26 miles from Batavia Marina
Contrary to the name, this archipelago actually has 105 islands running some 50 miles north of Jakarta. Because of its close proximity to the capital, it has become one of the most visited recreational destinations in the area, especially for Jakartans.
However, it remains one of the most poorly charted regions on the planet. Of the 105 islands, 36 are government decreed for recreation and of these only 11 resorts and two historic parks are currently open.
Private ownership accounts for 23 islands, which are fiercely guarded. They are not open to the public and best left alone or you may get shot. The rest are either uninhabited or support tiny, and mostly struggling, fishing communities.
Without local knowledge it can be a terrifying experience since none of the charting agencies seems to have given it any real consideration. Mistakes abound in all forms of information, making the chances of going aground too high for cruising yachts. The underwater topography is bizarre. The bottom comes up from 35 metres to under one in many places around this ancient volcanic atoll group.
Until we do more of our own research, we recommend only one anchorage at the administrative capital island of Pulau Pramuka (Scout Island) – because it’s easiest to safely navigate to and there’s plenty of lively activity going on ashore.
Stay east of everything from Jakarta north until east of Pramuka. Once confident with the fringing reef edges, skirt around the north end before turning southwest down into the 400-metre‑wide channel. Just past halfway down the island anchor on sand close to the T-Jetty in the channel in 28-36 metres. Yes – it’s still that deep. All along this edge it steeply rises so you can come right in, or as close as you’re comfortable and tie bow or stern to the concrete ferry dock.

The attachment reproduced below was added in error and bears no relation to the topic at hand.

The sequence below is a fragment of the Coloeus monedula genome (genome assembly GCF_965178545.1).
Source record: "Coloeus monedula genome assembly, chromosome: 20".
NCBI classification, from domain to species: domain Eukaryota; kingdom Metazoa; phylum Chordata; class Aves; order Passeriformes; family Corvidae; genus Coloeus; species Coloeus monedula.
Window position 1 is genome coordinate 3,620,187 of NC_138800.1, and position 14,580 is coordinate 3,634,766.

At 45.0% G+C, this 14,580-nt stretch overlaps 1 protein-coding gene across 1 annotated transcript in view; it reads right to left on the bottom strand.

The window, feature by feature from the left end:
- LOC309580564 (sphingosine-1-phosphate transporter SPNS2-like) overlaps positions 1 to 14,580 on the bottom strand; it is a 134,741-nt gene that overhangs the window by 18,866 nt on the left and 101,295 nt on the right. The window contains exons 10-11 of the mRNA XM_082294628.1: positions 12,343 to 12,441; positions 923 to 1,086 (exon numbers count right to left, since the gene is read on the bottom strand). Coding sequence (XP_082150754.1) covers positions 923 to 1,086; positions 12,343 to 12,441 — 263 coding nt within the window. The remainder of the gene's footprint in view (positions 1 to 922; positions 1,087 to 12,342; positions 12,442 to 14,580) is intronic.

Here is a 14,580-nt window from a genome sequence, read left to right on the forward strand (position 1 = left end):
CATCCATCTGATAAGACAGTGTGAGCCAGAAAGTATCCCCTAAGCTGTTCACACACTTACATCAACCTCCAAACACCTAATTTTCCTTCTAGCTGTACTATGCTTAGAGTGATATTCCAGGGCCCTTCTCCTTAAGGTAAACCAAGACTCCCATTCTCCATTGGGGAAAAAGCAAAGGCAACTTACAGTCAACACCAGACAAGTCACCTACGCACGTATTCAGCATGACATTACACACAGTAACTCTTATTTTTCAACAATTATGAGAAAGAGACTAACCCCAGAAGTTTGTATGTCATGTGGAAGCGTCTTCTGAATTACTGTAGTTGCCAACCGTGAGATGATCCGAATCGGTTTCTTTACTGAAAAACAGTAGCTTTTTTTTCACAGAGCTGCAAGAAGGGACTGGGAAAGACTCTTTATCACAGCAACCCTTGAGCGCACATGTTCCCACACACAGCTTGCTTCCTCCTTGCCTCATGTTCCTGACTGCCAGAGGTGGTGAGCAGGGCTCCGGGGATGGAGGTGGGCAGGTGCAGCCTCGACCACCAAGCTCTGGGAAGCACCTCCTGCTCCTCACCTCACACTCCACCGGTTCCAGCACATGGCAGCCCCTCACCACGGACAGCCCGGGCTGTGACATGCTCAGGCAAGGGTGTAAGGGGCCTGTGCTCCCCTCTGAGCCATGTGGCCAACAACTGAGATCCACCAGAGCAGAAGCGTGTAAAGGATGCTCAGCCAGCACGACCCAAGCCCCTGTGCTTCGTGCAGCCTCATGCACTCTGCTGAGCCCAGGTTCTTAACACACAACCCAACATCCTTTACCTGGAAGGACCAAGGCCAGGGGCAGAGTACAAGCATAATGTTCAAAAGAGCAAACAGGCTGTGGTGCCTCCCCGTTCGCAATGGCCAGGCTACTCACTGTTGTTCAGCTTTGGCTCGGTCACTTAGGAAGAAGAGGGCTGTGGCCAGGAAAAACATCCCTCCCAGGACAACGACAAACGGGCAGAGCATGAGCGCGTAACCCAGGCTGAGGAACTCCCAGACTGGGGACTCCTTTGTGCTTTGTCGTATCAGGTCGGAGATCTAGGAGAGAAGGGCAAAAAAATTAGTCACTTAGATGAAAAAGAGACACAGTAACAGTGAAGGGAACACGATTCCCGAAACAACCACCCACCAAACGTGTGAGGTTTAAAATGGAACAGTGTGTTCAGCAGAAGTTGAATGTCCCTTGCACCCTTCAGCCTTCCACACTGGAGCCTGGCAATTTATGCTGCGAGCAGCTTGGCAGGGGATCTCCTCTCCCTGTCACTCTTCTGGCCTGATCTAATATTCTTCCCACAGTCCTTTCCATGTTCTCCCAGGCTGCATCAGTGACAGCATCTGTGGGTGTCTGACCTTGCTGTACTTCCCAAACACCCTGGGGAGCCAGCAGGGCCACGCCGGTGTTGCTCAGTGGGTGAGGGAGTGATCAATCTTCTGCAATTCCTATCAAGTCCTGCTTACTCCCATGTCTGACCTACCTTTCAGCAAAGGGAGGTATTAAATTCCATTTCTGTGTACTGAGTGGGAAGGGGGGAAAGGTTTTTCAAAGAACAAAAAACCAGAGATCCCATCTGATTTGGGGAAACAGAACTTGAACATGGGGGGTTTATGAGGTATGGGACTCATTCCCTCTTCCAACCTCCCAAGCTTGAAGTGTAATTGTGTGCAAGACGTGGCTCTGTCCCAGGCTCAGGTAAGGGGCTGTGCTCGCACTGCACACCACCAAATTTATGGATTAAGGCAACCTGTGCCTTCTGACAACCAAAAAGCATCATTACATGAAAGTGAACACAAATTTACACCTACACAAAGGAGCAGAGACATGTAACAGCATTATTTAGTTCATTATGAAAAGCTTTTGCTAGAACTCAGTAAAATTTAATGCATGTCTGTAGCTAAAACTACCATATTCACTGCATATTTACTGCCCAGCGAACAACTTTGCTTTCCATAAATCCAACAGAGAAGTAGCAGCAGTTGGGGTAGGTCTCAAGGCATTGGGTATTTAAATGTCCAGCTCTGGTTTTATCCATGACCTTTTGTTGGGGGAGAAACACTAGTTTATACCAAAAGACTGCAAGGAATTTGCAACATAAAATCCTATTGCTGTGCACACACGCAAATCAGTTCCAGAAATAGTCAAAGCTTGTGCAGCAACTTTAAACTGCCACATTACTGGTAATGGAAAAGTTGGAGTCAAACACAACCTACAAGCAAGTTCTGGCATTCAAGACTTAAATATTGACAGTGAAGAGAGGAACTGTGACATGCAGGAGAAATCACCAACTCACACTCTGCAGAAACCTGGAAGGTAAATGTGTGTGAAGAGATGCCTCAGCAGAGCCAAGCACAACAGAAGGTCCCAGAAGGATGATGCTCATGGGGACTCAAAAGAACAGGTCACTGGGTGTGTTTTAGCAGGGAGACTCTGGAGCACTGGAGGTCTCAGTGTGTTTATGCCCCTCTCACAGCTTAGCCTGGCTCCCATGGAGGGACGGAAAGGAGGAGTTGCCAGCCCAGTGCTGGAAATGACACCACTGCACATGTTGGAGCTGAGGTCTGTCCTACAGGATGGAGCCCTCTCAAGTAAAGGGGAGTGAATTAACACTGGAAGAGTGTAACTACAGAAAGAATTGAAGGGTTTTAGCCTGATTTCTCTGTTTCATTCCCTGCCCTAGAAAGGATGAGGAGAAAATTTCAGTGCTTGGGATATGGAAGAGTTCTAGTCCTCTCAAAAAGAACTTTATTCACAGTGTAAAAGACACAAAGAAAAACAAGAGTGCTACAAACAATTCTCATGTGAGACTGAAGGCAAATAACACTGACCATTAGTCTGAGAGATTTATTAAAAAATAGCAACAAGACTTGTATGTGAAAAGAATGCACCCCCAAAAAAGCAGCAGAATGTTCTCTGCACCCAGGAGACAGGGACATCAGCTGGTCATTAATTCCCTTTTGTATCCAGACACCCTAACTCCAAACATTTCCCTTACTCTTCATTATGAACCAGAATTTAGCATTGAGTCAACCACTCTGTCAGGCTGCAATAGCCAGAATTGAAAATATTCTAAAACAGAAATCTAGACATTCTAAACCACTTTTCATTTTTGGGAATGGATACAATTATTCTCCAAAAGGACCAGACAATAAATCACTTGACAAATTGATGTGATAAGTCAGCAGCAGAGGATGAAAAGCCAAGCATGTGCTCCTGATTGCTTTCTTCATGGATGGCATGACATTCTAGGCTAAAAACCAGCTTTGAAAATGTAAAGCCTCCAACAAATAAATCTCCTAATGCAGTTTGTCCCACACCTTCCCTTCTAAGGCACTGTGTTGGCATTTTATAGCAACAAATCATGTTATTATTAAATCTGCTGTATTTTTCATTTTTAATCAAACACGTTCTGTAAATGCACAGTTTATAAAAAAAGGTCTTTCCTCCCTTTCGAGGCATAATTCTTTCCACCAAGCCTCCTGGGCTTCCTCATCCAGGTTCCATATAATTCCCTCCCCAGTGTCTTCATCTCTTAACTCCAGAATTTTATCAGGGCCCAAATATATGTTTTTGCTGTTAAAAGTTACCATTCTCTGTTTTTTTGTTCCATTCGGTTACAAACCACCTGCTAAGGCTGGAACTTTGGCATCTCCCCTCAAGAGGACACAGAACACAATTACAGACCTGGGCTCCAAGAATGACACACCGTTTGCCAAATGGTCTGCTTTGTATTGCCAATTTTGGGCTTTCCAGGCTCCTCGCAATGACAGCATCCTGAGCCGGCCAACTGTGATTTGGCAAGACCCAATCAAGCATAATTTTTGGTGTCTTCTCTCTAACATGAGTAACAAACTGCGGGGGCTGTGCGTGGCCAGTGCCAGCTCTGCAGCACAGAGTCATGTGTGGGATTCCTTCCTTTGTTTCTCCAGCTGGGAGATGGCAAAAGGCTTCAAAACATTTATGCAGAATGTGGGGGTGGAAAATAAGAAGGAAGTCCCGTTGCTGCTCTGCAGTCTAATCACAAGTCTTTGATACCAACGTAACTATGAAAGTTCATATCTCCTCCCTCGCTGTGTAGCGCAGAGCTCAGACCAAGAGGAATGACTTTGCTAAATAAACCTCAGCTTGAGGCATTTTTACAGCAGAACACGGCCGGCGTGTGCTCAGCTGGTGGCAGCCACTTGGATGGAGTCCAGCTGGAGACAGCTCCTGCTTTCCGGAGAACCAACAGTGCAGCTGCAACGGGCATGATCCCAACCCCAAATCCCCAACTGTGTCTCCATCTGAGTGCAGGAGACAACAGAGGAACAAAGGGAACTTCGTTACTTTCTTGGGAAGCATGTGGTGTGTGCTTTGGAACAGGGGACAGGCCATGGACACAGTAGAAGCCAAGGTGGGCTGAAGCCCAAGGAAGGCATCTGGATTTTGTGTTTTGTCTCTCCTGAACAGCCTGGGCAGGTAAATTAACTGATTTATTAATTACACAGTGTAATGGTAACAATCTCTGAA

If there’s no one alongside, best take the space and tie up until told to sort something else out. This spot is wide open to the northwest but relatively calm in most other conditions. Ashore it’s simply magic. A thousand people live happily on 16 hectares in a crowded, but orderly, island town community with schools, post office, mosque and administration buildings.
The real treat is to swim with the black tip sharks and green turtles in their own closed pens, experience the seafood restaurants or try the many accommodations and games rooms. Daily ferries and speedboats run back to Ancol Marina in Jakarta.
While every effort has been made to ensure that the information contained in this book is accurate, the charts of anchorages are based on personal experience and satellite imagery and are intended as a guide only. They should not be used for navigation. Please refer to Official Hydrographic Charts of the respective countries.
The contents of this website may not be reproduced or copied in any form – printed, electronic, photocopy or otherwise – except for excerpts used in reviews, without the written permission of the publisher.